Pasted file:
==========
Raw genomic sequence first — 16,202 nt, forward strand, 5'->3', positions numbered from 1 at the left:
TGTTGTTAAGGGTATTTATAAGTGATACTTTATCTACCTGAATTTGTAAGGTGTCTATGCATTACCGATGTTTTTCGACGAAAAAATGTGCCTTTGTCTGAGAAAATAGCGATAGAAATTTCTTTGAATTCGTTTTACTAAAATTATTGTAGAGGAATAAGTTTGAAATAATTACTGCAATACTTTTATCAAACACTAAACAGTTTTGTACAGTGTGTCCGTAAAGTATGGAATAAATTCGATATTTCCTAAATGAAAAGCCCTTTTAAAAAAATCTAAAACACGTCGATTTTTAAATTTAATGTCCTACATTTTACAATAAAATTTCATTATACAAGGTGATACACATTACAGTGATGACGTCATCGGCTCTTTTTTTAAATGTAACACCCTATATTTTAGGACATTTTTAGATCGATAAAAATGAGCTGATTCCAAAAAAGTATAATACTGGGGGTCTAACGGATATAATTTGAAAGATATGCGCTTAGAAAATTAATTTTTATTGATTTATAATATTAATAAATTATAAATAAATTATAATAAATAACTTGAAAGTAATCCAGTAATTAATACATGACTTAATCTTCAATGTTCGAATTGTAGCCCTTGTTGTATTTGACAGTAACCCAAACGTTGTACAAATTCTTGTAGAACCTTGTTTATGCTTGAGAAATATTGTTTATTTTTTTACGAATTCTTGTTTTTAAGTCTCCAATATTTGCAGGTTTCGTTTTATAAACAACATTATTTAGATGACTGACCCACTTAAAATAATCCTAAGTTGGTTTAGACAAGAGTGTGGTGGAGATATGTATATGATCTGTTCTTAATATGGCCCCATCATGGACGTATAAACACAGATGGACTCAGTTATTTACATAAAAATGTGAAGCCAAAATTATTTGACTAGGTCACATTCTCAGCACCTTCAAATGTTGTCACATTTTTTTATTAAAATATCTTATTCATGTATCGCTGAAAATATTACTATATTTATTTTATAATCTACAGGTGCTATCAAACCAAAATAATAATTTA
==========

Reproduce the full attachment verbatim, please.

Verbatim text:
Raw genomic sequence first — 16,202 nt, forward strand, 5'->3', positions numbered from 1 at the left:
TGTTGTTAAGGGTATTTATAAGTGATACTTTATCTACCTGAATTTGTAAGGTGTCTATGCATTACCGATGTTTTTCGACGAAAAAATGTGCCTTTGTCTGAGAAAATAGCGATAGAAATTTCTTTGAATTCGTTTTACTAAAATTATTGTAGAGGAATAAGTTTGAAATAATTACTGCAATACTTTTATCAAACACTAAACAGTTTTGTACAGTGTGTCCGTAAAGTATGGAATAAATTCGATATTTCCTAAATGAAAAGCCCTTTTAAAAAAATCTAAAACACGTCGATTTTTAAATTTAATGTCCTACATTTTACAATAAAATTTCATTATACAAGGTGATACACATTACAGTGATGACGTCATCGGCTCTTTTTTTAAATGTAACACCCTATATTTTAGGACATTTTTAGATCGATAAAAATGAGCTGATTCCAAAAAAGTATAATACTGGGGGTCTAACGGATATAATTTGAAAGATATGCGCTTAGAAAATTAATTTTTATTGATTTATAATATTAATAAATTATAAATAAATTATAATAAATAACTTGAAAGTAATCCAGTAATTAATACATGACTTAATCTTCAATGTTCGAATTGTAGCCCTTGTTGTATTTGACAGTAACCCAAACGTTGTACAAATTCTTGTAGAACCTTGTTTATGCTTGAGAAATATTGTTTATTTTTTTACGAATTCTTGTTTTTAAGTCTCCAATATTTGCAGGTTTCGTTTTATAAACAACATTATTTAGATGACTGACCCACTTAAAATAATCCTAAGTTGGTTTAGACAAGAGTGTGGTGGAGATATGTATATGATCTGTTCTTAATATGGCCCCATCATGGACGTATAAACACAGATGGACTCAGTTATTTACATAAAAATGTGAAGCCAAAATTATTTGACTAGGTCACATTCTCAGCACCTTCAAATGTTGTCACATTTTTTTATTAAAATATCTTATTCATGTATCGCTGAAAATATTACTATATTTATTTTATAATCTACAGGTGCTATCAAACCAAAATAATAATTTA